“We also keep biosecurity records of who’s on the farm, we have hand sanitiser in the dairy, we wash our boots between jobs and normally everyone wears disposal gloves during milking and riding the bikes, anyway.
“Our feeding and milking equipment is sanitised every time we use it — we keep that stuff spotless — and clean drinking troughs.
“So we have many of the things we need to do already in place as everyday practice.
“Fonterra was pretty early with communicating protocols — if someone on the farm is ill, we just have to notify them so they can make additional measures to ensure they can still pick up the milk.”
Accessing Warragul as their business centre is a similar story for the Williams family, who are also restricted from visiting children who live in the town. On the farm they record visitors and limit interaction.
“The lady who picks up the bobby calves, she comes at a certain time and we make sure we’re not around,” Sheriden Williams said.
“We’ve been selling chopper cows. We pen up the cows and he comes and picks them up and we don’t see him.
“Our business district is Warragul and we feel guilty about going up there. We’re now wearing masks, because we’re within the zone and we have to. It’s a very unusual feeling.”
Mrs Williams said the truck drivers who deliver grain and pick up milk, are wearing masks and using hand sanitiser.
“We all wear gloves in the dairy anyway,” she said.
“People are just aware when they arrive to keep away from each other. Keeping our distance from each other has become automatic.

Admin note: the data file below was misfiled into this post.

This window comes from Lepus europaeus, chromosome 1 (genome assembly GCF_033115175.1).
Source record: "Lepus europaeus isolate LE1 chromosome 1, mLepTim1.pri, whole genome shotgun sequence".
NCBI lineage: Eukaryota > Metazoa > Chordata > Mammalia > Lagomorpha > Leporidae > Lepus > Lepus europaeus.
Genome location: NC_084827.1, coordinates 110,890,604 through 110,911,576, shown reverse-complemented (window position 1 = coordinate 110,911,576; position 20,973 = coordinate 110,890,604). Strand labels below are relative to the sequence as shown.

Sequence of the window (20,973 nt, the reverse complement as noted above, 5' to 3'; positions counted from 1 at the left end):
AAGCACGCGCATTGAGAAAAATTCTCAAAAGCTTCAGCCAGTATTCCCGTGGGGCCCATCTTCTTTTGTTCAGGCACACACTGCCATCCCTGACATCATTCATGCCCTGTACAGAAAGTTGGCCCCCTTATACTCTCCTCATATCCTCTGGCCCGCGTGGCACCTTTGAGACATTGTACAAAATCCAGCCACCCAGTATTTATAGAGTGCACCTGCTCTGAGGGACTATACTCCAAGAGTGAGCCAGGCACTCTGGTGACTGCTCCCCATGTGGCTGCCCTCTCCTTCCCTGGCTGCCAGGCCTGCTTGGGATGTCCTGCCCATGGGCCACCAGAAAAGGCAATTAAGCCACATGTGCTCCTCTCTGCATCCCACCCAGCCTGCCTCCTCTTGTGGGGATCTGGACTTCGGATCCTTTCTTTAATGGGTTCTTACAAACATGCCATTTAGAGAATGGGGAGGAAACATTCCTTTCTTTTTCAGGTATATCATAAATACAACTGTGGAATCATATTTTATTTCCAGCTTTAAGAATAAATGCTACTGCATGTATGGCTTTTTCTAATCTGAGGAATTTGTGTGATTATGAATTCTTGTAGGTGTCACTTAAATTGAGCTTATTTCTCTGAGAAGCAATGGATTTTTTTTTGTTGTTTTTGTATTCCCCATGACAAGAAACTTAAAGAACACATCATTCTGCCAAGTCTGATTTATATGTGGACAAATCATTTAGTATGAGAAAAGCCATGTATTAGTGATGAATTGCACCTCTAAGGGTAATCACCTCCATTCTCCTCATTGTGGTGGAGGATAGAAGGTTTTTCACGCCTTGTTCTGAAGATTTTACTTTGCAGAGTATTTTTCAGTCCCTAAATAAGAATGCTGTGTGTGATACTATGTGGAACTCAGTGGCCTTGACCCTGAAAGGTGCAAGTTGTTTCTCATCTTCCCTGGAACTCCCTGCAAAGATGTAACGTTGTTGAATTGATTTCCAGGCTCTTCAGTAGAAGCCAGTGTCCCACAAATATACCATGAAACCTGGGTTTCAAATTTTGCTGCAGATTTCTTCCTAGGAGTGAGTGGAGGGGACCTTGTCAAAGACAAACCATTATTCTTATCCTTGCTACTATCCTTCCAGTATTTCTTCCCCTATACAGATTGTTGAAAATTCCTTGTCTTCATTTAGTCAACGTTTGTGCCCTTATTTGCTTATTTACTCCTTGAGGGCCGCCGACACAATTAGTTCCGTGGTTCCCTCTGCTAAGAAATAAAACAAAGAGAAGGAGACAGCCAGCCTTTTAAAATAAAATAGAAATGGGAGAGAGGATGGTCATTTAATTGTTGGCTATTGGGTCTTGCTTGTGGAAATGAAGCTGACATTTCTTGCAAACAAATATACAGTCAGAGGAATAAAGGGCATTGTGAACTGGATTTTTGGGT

“We’re always washing our boots. Because it’s basically a family operation, we all live on the farm, and I have the grandkids all the time.
“I think it’s easier between us because we are all the one family.”
Rob Marshall at Lardner is just inside Baw Baw Shire and, during the first lockdown, agreed to a factory-fitted sign from his dairy processor on his access gates.
“People have to ring first rather than walk in,” Mr Marshall said.
“We’ve had about half-a-dozen people who’ve arrived without phoning first and we asked them if they’ve seen the sign. Of course they have! But most people do the right thing.
“Farm supplies were low earlier this year — broadleaf chemical sprays were in short supply, but I had enough in-store to get through. I just had to buy 20 litres.
“Spring spraying is under control, with more supplies to come.”
Mr Versteden, who is an industry representative on an agri-politics committee, said his main worry was if the supply chain was interrupted either locally or globally.
“I’m worried about the effect of abattoir closures on selling bobby calves and chopper cows,” he said.
“If the supply chain has any disruption, there might be some flow-back to farms.
“But on the farm, cleaning procedures haven’t changed — we’re making sure all contact surfaces are washed every day, we diligently clean cups on cows and filters on a daily basis.
“Everybody has the opportunity to wear gloves and everyone’s expected to keep their hands clean. We hose off boots and wash down wet weather gear and we make sure everyone’s wet weather gear is hung separately.
“We keep a record of who comes onto the farm. No-one’s allowed on to the farm without making an appointment anyway.
“It’s not that hard to keep a couple of metres away from each other.
“It’s the simple little things you do that make a difference.”